In this podcast, guest Alex Teytelboym (Associate Professor at Oxford University) discusses his work on matching theory and refugee resettlement. The ongoing conflicts in the Middle East and North Africa have created a huge international refugee crisis. Over 100,000 refugees are permanently resettled each year, yet most are assigned to communities in a haphazard way. Alex believes that by using economic matching theory, and by carefully listening to the needs of communities and refugees, we can help more people and improve the quality of life for host towns. We begin the podcast by discussing various concepts in matching theory before moving to the refugee setting. Alex tells us how his proposed matching algorithms can help families with heterogeneous needs find places to live while taking into account the desires and capabilities of host regions.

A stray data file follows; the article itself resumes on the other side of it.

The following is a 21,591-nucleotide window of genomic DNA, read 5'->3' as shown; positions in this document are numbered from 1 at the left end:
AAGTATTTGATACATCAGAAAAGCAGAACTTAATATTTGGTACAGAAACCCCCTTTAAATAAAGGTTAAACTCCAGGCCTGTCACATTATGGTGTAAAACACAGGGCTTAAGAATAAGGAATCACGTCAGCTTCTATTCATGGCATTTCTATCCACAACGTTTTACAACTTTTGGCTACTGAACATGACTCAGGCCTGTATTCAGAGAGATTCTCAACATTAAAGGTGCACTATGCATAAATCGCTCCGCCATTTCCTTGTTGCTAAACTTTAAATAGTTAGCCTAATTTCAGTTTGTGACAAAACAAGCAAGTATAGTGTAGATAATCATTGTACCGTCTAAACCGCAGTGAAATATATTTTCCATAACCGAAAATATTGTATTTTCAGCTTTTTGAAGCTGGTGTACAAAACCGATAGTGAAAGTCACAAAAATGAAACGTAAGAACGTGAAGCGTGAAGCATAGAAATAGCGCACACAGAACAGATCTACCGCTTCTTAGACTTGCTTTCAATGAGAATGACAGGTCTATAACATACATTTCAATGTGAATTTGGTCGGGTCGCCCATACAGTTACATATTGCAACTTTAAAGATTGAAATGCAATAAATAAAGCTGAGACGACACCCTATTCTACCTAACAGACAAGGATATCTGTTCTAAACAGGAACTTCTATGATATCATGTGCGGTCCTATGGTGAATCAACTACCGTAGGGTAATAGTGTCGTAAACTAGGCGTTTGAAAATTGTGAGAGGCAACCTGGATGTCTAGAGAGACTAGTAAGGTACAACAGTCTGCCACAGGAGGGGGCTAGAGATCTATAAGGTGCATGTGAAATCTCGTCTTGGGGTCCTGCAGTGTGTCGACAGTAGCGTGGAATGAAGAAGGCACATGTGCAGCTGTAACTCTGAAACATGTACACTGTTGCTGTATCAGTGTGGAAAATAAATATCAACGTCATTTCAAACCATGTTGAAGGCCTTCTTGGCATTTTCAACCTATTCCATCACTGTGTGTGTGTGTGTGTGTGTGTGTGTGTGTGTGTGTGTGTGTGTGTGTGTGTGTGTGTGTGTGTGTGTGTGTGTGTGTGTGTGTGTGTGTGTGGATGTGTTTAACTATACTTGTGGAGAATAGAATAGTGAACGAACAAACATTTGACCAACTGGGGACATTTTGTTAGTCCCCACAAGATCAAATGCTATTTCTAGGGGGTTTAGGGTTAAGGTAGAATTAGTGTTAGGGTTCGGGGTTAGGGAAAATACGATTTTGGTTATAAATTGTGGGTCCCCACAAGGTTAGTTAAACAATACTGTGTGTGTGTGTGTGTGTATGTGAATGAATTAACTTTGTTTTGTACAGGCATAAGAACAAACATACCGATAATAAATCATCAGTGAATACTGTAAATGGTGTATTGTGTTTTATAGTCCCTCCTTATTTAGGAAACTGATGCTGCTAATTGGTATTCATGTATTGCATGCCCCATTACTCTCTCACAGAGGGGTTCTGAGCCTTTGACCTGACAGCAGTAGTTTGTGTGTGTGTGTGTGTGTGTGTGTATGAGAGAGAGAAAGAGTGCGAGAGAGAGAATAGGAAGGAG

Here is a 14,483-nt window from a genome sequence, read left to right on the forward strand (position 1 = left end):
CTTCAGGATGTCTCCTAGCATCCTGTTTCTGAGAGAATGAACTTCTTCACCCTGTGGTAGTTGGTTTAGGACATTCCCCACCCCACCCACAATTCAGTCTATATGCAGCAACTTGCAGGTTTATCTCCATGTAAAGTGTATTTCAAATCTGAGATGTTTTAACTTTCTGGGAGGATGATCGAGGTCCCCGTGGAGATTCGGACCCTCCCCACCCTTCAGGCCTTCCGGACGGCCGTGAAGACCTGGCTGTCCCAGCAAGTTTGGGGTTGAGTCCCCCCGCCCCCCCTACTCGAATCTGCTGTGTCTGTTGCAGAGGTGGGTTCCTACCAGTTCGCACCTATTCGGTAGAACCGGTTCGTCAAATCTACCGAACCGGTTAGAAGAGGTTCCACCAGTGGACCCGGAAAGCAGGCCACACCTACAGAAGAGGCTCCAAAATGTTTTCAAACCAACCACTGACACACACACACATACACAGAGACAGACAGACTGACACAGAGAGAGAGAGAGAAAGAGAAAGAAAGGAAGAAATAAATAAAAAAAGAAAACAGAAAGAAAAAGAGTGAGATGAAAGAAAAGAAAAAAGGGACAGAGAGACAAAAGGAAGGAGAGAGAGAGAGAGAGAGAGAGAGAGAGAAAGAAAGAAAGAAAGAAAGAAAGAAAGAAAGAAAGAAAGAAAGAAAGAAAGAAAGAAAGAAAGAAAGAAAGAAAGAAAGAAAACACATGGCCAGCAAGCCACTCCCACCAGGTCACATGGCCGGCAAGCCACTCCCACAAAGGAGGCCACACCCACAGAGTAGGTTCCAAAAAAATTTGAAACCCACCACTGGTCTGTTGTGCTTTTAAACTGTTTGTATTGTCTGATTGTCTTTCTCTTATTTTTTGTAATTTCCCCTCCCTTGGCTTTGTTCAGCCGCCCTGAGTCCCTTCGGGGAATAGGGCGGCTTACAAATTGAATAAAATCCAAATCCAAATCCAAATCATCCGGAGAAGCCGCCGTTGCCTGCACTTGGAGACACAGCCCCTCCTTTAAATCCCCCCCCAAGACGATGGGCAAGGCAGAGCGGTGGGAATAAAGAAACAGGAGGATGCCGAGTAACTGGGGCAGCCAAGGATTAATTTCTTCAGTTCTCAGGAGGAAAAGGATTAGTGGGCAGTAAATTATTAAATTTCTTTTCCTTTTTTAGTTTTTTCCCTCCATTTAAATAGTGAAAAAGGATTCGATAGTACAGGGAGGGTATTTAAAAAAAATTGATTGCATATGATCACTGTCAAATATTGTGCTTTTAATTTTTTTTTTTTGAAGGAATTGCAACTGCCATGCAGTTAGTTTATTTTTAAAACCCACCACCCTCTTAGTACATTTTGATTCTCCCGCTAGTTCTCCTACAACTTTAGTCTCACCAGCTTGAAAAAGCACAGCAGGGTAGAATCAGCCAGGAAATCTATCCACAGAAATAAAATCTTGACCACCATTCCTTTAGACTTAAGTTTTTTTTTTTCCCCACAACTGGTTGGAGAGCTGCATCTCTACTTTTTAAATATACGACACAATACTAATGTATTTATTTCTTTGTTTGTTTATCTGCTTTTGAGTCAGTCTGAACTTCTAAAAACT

For more information on Alex’s work, see:
- Alexander Teytelboym’s Website
- Choices, preferences and priorities in a matching system for refugees by Will Jones and Alexander Teytelboym
- Refugees’ Say Website
- Refugee Resettlement by David Delacrétaz, Scott Duke Kominers, Alexander Teytelboym
- College Admissions and the Stability of Marriage by David Gale and Lloyd Shapley
- Stable matching: Theory, evidence, and practical design by the Royal Swedish Academy of Sciences (Nobel Prize Information for the Public)